Farmers on Thursday sharply reacted to the recent hike in the price of petroleum products, saying that growers’ input costs had increased by 2.5 to 3 times over the past four years. Chief of Pakistan Agricultural Scientists Association (PASA) Jamshed Iqbal Cheema said that the fresh increase in fuel prices would put an additional burden on the rural economy, besides weakening growers, tenants, commodity markets and allied industry.
He said that farmers were forced to use diesel-fired tube-wells or other such arrangements to irrigate their fields because of prolonged power cuts in rural areas. He said that a medium-sized tube-well run by a petrol engine takes four to five hours to irrigate an acre of land. He said that it used up three litres of fuel every hour thus enhancing the cost of one-time irrigation to Rs 1,200-1,300. He said that every crop need five to six irrigations till maturity, thus increasing cost for growers.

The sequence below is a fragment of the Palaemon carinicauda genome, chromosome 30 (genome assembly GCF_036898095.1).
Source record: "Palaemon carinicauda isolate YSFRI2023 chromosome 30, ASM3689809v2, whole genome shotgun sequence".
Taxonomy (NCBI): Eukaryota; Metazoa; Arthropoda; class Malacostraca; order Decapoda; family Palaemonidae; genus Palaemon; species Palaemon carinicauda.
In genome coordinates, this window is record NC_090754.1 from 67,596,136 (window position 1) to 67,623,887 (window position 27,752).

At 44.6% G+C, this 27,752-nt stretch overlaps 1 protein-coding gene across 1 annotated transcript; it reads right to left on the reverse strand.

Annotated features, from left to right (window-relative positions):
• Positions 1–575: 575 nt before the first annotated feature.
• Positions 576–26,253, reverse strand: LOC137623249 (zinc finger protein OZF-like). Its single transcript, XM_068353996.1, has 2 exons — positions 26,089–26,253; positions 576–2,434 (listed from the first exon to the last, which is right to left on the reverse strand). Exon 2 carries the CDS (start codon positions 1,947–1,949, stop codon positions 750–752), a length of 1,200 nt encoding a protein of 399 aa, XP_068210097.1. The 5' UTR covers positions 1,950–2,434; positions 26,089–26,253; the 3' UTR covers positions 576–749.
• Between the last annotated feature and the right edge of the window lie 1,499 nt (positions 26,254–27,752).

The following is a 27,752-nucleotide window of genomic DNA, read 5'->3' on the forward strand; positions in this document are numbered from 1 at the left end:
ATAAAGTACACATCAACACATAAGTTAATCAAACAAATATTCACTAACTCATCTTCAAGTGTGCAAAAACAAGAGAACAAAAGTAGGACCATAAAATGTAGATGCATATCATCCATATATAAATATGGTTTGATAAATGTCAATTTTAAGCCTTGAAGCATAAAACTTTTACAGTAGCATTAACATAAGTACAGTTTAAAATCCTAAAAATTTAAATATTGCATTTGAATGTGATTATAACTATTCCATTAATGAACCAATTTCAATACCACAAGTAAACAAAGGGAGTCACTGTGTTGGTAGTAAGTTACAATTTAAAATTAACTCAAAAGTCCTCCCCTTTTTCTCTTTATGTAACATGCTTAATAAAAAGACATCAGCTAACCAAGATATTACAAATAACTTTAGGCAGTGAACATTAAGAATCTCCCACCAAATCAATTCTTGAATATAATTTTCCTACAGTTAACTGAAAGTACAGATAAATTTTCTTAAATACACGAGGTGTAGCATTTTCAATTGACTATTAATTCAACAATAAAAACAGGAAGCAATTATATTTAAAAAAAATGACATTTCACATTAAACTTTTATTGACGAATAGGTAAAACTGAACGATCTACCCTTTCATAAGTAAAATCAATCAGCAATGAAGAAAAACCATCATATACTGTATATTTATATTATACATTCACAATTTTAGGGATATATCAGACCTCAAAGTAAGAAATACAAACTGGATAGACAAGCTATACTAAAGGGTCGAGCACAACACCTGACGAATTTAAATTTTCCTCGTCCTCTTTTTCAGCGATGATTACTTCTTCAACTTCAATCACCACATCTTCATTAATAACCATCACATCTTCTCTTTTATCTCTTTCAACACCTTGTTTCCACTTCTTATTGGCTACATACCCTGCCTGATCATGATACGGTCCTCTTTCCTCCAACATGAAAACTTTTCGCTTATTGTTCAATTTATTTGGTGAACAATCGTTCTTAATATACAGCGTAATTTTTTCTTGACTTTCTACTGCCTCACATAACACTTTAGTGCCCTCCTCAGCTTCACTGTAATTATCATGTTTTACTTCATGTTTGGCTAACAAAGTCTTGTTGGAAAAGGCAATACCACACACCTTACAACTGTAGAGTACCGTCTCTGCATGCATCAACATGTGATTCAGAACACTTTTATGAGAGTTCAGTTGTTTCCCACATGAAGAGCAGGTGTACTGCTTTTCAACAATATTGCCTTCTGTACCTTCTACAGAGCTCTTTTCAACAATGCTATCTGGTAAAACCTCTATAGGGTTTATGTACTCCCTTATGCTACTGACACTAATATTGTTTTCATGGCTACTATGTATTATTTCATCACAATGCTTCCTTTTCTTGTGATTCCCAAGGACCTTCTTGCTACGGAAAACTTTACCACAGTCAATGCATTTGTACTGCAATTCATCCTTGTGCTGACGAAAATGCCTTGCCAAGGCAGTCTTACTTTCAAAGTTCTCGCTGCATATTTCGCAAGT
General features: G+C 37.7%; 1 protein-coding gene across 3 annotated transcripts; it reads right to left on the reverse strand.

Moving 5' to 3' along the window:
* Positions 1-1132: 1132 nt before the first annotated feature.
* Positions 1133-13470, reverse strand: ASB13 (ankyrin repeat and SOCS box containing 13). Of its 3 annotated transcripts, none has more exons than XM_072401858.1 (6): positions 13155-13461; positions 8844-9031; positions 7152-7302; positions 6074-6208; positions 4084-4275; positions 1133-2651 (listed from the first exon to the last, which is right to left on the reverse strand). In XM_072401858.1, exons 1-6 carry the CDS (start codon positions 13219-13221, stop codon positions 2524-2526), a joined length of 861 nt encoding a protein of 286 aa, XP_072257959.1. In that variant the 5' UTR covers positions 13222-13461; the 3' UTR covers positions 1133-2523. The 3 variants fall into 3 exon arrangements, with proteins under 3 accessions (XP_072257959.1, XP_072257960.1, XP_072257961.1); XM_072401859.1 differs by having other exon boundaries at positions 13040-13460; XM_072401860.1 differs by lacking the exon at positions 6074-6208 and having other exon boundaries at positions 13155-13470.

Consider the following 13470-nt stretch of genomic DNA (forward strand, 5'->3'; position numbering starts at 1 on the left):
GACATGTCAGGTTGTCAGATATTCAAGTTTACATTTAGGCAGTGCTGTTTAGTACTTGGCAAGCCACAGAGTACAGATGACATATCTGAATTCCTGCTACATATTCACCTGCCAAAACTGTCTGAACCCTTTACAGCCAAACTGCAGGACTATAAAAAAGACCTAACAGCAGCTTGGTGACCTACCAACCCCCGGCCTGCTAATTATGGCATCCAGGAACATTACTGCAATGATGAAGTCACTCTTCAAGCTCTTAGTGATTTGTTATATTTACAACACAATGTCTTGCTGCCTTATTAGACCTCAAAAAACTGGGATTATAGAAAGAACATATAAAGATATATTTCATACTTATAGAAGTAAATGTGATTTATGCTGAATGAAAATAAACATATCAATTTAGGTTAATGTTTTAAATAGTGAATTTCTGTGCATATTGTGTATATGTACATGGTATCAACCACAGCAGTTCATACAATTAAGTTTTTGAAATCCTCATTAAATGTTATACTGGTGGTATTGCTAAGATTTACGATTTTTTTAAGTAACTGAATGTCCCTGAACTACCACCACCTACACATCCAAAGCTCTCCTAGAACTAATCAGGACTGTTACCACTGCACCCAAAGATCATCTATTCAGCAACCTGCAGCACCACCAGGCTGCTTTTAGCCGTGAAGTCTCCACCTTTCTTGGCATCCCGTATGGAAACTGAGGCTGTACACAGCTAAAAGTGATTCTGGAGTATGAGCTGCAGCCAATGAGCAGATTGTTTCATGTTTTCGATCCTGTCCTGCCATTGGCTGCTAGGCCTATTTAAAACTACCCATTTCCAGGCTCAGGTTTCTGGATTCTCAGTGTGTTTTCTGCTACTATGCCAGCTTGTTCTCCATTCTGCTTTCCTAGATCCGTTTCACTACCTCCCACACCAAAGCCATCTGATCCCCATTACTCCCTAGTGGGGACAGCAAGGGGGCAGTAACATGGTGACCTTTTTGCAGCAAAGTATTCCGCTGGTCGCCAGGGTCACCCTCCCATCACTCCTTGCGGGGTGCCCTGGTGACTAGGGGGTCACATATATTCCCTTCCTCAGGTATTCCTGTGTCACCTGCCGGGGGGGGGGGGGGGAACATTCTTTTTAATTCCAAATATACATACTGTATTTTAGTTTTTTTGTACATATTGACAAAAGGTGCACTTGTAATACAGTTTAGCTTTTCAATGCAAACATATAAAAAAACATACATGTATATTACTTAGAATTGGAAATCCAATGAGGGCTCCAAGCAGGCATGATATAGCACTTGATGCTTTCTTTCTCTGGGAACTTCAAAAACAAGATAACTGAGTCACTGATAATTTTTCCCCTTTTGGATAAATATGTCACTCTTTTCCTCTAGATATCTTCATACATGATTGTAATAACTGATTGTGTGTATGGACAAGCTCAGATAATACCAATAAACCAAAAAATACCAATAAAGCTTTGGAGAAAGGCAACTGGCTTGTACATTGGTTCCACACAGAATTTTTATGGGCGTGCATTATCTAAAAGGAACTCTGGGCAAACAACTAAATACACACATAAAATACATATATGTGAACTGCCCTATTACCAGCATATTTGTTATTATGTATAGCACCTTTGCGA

Highlighting the energy intensive nature of crop growing, Cheema said that fuel was needed to run tractors or harvesters and threshers. “Any increase in POL prices means an increase in the cost of production, thus putting additional burden on growers.”
Expressing concern over the hike in fuel prices, he said that it might also result in increasing the number of non-performing loans (NPLs) in the agricultural sector. He said that the main burden of these NPLs would be on middle-men in major commodity markets providing loans and financing to growers.
Cheema reminded that when farmers faced losses, they used to sell livestock to cover their losses and day-to-day expenses. Such a situation would also halt the fast-developing livestock sector, he concluded. Meanwhile, Kissan Board Pakistan’s (KBP) Secretary Information Haji Muhammad Ramzan said that the hike in fuel prices would ruin the agricultural economy. He claimed that growers were already facing a shortage of water because of less than average rains and closure of tube-wells because of prolonged power outages and high rates of diesel.
He said that the government talks about promoting mechanisation in agriculture but such steps would result in decreasing this trend, as growers could not afford high cost of running tractors and other agricultural implements or even tub-wells, he said.